Meet The 22-Year-Old Leading The Fight To Wipe Out Colon Cancer & Inspire Young Scientists

Life Writer
05.23.17 2 Comments

Keven Stonewall/ Uproxx

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I cleared my throat, fighting back tears. I’ve never liked crying, much less crying in public — even though it would have seemed perfectly normal on this occasion. I was standing inside a marble mausoleum, watching two soldiers fold the American flag over a mahogany casket. All the feelings of disbelief leading up to that moment evaporated, and I was hit with the cold hard truth: My cousin Gaston was dead; cancer had stolen another member of our family.

Just a few months earlier, I was at Gaston’s house — unsure if I was there to say goodbye or to give him hope. I knew it was “goodbye” when I saw the man we called “Doc” sitting up on his bed, looking frail and weak. “What?” I thought, when my dad first shared the diagnosis, “doctors don’t get sick.” I was wrong, of course. Gaston had stage four colon cancer.

* * *

You’ll sometimes hear people call colon cancer “one of the bad ones” — the joke being that all cancer is bad, though colon cancer is particularly vicious. It’s the #2 killer among cancers in the US. Cases like my cousin’s — which was detected late — are often considered hopeless (the survival rate for these cases is 15%). But don’t bring any of that doom and gloom around Keven Stonewall. The twenty-two-year-old scientist has his sights set on ending the disease, and you’d be a fool to doubt him.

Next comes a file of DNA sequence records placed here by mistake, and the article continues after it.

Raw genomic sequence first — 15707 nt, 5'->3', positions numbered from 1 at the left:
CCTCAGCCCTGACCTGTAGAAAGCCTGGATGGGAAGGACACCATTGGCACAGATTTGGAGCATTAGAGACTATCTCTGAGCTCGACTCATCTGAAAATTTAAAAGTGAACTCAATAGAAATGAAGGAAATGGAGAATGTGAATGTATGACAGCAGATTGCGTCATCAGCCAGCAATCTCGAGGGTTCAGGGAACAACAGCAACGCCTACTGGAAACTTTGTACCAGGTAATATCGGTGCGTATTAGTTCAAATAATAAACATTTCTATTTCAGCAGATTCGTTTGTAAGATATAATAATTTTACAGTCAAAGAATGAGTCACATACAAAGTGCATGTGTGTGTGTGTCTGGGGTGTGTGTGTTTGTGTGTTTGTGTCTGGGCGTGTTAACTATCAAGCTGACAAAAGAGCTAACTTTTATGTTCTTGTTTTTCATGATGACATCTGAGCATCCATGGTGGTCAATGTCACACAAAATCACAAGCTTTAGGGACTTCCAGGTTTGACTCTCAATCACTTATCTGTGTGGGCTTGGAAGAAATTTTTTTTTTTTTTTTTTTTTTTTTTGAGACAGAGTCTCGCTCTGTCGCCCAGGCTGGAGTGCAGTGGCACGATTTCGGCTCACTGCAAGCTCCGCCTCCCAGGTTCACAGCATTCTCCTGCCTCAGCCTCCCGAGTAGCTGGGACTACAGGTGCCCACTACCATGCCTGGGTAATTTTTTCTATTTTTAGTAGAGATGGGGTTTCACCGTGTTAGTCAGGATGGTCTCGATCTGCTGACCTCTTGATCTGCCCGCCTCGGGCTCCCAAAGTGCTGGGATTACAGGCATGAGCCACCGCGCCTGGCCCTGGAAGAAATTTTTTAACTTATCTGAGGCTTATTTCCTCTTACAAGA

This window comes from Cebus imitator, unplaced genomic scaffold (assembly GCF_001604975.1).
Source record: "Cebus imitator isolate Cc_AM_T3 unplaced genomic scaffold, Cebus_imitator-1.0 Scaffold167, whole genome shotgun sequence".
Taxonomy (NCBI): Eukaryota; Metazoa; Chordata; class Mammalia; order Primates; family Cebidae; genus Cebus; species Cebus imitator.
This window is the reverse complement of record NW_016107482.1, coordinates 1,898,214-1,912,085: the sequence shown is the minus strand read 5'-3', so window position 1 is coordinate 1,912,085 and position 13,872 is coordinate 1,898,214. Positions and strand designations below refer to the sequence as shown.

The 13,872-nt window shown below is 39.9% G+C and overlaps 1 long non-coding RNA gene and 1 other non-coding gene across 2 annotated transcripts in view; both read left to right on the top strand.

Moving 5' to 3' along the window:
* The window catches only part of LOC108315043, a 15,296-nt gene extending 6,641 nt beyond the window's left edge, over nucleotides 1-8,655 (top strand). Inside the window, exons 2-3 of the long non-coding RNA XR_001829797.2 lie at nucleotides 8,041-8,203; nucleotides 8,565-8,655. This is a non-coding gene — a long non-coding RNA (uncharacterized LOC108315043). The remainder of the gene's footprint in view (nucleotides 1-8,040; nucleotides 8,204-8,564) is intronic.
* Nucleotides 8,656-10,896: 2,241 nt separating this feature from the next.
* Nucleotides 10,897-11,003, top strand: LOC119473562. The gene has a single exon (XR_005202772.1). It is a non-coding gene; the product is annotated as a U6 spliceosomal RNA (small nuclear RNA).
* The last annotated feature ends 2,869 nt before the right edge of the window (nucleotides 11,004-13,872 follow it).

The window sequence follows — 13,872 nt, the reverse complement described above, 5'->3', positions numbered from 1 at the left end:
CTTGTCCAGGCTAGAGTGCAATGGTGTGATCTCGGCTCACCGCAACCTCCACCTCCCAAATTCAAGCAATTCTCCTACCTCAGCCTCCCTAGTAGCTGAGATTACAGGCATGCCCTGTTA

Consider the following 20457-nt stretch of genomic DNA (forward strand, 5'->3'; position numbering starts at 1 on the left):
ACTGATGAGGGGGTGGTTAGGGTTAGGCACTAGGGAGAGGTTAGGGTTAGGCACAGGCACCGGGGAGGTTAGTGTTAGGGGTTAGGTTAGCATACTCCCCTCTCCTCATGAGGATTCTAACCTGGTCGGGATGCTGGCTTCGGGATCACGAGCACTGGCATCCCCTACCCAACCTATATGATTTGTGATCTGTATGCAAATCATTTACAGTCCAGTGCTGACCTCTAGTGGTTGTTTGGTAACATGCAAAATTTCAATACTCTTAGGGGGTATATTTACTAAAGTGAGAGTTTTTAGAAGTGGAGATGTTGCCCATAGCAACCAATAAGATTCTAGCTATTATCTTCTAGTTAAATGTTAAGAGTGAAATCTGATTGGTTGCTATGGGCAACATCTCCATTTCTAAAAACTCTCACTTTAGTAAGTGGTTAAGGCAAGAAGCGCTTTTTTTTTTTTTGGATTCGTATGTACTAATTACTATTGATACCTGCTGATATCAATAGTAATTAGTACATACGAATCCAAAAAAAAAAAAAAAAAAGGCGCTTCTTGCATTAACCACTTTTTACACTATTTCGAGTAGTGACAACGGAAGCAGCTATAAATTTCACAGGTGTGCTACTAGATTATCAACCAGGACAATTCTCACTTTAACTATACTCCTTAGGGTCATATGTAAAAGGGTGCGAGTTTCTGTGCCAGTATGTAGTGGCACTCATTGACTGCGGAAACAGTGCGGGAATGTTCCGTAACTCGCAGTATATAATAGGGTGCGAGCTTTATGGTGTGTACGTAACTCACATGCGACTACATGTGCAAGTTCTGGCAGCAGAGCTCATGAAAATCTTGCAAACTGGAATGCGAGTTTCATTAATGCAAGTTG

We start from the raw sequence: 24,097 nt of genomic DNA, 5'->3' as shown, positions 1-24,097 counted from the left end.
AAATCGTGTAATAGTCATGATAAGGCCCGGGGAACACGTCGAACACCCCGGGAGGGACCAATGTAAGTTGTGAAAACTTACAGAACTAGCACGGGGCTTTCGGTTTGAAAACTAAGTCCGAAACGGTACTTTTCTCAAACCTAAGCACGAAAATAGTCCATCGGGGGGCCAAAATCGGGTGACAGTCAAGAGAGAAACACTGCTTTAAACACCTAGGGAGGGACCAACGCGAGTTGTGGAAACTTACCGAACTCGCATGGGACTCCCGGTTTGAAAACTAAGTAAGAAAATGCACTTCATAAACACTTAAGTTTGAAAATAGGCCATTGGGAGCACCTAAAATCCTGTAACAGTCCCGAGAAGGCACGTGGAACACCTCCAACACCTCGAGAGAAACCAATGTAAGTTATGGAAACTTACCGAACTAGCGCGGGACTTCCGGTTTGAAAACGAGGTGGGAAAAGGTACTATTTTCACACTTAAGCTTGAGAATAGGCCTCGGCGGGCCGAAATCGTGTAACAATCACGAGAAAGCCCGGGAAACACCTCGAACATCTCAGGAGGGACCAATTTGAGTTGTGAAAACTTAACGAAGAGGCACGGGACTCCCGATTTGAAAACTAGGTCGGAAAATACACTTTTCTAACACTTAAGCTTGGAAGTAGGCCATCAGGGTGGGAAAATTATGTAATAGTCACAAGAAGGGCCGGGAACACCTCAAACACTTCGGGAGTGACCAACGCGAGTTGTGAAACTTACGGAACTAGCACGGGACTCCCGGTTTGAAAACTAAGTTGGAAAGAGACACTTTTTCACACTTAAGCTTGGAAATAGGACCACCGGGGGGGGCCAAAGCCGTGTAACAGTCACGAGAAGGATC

Stonewall, a Chicagoan, was just 19 when he researched a breakthrough colon cancer vaccine through a treatment called immunotherapy. His work also revealed that the vaccine needed to be age specific, after Stonewall led an experiment injecting a mitoxantrone-based vaccine (mitoxantrone is a well-known cancer-fighting drug) into two sets of mice, an older group, and a younger group. He then shot the mice with aggressive colon cancer cells and monitored them for several days. Stonewall found that the tumors in the younger mice were entirely gone after they had been injected with his vaccine, but the older mice were still affected.

“He should be heralded for helping to develop more effective colon cancer treatments,” Carl Ruby, the Rush University professor who ran the lab where Stonewall did his research, told DNA Info. “He has all the tools. He will go far.”

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